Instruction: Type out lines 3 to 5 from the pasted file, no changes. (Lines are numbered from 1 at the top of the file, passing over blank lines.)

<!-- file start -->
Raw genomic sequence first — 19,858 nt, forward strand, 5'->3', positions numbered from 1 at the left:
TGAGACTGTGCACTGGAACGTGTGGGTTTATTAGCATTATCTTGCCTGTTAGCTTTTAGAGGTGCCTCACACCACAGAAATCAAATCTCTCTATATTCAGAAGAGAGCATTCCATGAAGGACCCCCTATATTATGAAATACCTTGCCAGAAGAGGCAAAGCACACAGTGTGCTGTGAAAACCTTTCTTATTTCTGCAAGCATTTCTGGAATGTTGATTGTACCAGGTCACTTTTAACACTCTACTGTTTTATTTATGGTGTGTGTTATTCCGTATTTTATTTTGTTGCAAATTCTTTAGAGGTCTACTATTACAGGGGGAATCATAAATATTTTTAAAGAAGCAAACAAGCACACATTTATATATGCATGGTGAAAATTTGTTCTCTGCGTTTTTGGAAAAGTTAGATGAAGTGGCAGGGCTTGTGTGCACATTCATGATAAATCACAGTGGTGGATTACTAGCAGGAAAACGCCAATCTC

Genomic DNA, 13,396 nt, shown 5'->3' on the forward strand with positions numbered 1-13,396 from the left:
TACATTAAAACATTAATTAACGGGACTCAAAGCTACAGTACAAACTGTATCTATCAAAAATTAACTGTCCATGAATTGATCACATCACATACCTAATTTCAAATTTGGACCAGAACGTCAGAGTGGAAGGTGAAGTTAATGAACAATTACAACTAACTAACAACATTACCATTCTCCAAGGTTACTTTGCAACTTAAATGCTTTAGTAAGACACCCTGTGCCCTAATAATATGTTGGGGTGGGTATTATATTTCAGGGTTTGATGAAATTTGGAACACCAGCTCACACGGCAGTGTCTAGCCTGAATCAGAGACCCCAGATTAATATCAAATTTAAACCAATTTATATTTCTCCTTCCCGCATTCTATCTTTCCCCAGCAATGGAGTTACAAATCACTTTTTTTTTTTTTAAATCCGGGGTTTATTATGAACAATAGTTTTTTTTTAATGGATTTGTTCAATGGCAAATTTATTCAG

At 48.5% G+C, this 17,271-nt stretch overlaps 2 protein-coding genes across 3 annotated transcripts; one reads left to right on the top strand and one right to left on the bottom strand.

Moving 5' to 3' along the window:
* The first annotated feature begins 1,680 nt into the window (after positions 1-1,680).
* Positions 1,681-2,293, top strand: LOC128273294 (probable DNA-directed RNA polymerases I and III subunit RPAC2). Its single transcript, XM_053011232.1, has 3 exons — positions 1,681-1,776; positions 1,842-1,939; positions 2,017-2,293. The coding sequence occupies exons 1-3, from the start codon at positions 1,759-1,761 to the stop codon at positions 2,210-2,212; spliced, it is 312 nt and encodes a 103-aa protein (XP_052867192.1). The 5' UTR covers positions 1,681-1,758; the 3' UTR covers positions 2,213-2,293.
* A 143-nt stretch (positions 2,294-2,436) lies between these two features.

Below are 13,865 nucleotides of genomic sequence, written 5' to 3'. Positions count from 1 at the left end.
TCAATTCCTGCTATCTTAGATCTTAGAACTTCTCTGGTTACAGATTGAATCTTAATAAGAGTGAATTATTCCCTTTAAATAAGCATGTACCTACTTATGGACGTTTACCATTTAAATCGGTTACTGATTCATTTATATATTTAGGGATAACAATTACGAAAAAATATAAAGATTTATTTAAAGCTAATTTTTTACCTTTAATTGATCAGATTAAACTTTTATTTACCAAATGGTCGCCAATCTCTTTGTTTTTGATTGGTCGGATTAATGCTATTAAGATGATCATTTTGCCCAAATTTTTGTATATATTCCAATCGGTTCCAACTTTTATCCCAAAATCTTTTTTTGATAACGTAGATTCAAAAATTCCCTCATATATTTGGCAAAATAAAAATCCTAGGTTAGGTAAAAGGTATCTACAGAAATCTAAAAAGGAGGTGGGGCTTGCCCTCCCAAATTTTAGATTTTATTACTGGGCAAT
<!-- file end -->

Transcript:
Genomic DNA, 13,396 nt, shown 5'->3' on the forward strand with positions numbered 1-13,396 from the left:
TACATTAAAACATTAATTAACGGGACTCAAAGCTACAGTACAAACTGTATCTATCAAAAATTAACTGTCCATGAATTGATCACATCACATACCTAATTTCAAATTTGGACCAGAACGTCAGAGTGGAAGGTGAAGTTAATGAACAATTACAACTAACTAACAACATTACCATTCTCCAAGGTTACTTTGCAACTTAAATGCTTTAGTAAGACACCCTGTGCCCTAATAATATGTTGGGGTGGGTATTATATTTCAGGGTTTGATGAAATTTGGAACACCAGCTCACACGGCAGTGTCTAGCCTGAATCAGAGACCCCAGATTAATATCAAATTTAAACCAATTTATATTTCTCCTTCCCGCATTCTATCTTTCCCCAGCAATGGAGTTACAAATCACTTTTTTTTTTTTTAAATCCGGGGTTTATTATGAACAATAGTTTTTTTTTAATGGATTTGTTCAATGGCAAATTTATTCAG

At 48.5% G+C, this 17,271-nt stretch overlaps 2 protein-coding genes across 3 annotated transcripts; one reads left to right on the top strand and one right to left on the bottom strand.